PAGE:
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A Ground’s Eye View on Inflation and Its Persistence

The pandemic sowed the seeds of today’s inflation. That much is clear. Last year, fear and government-mandated lockdowns sparked a global recession. Businesses rushed to cut production ahead of an anticipated slowdown in consumption, or were hobbled by forced plant closings, anxious workers, or snarled logistics. But the sheer sweep of the income support in many developed countries meant that household incomes didn’t fall nearly as far as had been expected based on the rise in unemployment. Unable to spend on services like eating out and travel, consumers flush with cash turned to buying, or attempting to buy, big-ticket goods and better houses.

The outsized demand for durable goods has run headlong into the diminished supply. While the springboard for price increases may have been reduced supply, the strength and persistence of those increases, which are now feeding through to labor markets, are raising the specter that aggregate demand is outpacing even normalized aggregate supply. There is precious little that monetary policy can do to counter supply-led inflation, but—Omicron willing—it is likely to be temporary. But if inflation comes to be led by stubborn excess demand, then tight monetary policy is the orthodox response, and we can expect central banks to hit the economy over the head with a brick to prevent a sustained wage-price spiral. Demand-led inflation would have significant implications for asset prices.

Inflation is notoriously difficult to forecast; even some at the US Federal Reserve (Fed) concede that it has no working model for inflation.1 We could do no better and accordingly make no effort to forecast future inflation. What we can do is talk to the companies we own or follow and tease out the impact on their earnings from the rising input costs they’re experiencing; their changing bargaining power vis à vis their suppliers; whether they are able to pass on higher costs to their customers before stifling demand; and how all that is coloring their business outlook. The following represents what our research analysts have been able to glean from those conversations.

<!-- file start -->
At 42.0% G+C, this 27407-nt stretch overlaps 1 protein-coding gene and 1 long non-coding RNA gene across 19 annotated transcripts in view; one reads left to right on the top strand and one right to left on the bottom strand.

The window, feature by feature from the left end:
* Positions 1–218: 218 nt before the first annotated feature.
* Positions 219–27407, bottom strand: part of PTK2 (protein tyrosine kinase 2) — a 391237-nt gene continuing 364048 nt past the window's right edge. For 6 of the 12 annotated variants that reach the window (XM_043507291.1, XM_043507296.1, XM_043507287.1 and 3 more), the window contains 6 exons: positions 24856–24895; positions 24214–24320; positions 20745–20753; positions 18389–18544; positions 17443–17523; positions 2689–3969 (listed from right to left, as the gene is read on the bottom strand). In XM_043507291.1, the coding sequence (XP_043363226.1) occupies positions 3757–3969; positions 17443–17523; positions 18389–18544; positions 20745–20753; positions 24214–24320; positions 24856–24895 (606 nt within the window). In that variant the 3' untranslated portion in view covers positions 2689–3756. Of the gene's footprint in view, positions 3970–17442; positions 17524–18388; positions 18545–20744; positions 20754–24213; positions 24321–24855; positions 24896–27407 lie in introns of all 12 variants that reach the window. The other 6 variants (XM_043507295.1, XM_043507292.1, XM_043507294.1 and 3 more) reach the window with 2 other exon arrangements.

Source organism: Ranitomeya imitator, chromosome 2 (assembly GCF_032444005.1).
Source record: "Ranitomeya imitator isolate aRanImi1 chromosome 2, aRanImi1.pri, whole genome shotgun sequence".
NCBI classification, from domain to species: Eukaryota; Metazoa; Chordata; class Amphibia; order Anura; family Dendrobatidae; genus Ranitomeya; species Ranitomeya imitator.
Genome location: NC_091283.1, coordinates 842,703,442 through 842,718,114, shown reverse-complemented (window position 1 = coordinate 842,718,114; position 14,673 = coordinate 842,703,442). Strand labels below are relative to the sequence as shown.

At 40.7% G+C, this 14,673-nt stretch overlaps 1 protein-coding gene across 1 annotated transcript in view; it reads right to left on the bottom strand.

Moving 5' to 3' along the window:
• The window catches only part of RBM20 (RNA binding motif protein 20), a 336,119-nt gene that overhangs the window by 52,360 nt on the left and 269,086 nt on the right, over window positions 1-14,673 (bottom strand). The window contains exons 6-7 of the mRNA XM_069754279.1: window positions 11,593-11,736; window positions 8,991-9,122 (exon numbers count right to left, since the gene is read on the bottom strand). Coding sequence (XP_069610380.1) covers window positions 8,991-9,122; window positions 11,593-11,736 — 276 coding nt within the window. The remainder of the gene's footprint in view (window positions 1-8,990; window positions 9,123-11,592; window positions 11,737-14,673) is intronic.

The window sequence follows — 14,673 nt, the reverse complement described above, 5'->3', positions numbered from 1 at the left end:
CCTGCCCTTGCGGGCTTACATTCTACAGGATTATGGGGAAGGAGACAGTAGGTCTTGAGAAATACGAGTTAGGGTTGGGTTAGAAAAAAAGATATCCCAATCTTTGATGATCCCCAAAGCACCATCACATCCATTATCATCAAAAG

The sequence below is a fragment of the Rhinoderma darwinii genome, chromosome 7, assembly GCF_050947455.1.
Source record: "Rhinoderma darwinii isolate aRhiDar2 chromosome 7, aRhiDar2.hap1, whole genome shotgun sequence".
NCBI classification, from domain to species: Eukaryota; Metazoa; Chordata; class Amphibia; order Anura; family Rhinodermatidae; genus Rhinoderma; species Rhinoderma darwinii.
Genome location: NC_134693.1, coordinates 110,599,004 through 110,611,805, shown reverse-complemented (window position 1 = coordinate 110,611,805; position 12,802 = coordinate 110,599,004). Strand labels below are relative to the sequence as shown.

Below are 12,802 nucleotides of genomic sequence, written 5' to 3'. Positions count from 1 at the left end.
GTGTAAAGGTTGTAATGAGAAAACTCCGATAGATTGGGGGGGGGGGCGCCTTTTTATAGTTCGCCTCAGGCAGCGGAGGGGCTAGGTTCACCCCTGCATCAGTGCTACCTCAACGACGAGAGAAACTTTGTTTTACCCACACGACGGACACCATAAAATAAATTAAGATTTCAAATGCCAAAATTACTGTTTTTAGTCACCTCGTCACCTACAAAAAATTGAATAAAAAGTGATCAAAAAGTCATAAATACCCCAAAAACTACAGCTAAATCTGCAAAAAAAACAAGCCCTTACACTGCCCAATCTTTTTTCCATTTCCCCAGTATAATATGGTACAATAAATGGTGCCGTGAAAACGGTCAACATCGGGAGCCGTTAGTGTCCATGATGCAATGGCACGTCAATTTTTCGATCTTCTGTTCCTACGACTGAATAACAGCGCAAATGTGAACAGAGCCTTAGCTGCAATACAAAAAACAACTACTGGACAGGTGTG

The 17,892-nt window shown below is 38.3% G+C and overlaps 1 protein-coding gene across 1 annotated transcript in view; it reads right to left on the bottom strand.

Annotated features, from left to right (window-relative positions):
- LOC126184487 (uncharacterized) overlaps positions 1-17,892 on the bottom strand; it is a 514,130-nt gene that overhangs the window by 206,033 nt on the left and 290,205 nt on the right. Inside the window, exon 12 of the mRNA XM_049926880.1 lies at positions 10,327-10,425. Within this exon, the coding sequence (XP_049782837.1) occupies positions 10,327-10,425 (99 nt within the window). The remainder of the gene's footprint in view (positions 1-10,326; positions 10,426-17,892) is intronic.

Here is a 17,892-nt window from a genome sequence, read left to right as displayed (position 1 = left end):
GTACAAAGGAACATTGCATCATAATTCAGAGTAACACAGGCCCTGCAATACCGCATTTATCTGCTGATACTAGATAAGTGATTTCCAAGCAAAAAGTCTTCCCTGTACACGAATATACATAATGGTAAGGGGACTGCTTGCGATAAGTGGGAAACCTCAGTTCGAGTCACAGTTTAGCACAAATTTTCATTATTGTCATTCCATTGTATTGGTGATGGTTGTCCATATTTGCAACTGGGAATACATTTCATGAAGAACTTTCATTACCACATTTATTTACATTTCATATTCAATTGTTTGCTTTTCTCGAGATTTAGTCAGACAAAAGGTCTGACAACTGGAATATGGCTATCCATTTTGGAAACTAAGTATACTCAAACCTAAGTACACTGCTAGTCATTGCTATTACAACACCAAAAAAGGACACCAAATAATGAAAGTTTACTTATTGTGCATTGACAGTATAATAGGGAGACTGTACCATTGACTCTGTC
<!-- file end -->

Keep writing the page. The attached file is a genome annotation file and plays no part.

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Getting Real About Inflation … and Gold

As favorable vaccine news piles up, the winds of reflation are stirring. Early signs of an equity market style rotation in favor of cyclical value stocks, a weakening of the safe-haven US dollar, and a run-up in market-derived measures of inflation expectations all point to a resurgence of animal spirits despite a gloomy outlook for the economy. With our monetary maestros promising easy money into the distant future come what may, it is time to spare a thought for what the possible return of higher inflation might do to your portfolio. Inflation is viewed as the bane of fixed income investments, and rightfully so. But inflation can also wreak havoc on stocks. In theory, inflation should have no impact on equities provided companies are able to pass along higher input costs to their customers. In practice, equity valuations are highly sensitive to changes in the price level, tending to plummet when prices jump. No wonder investors are already casting about for inflation protection.

For a vociferous minority, the only bankable hedge for inflation is gold. For them, every spike in the gold price is reproof of government perfidy and foreshadows an inflationary surge. The evidence linking gold’s price and inflation, however, is curiously threadbare. If gold is an unreliable hedge against rising prices, what role, if any, should it play in a portfolio?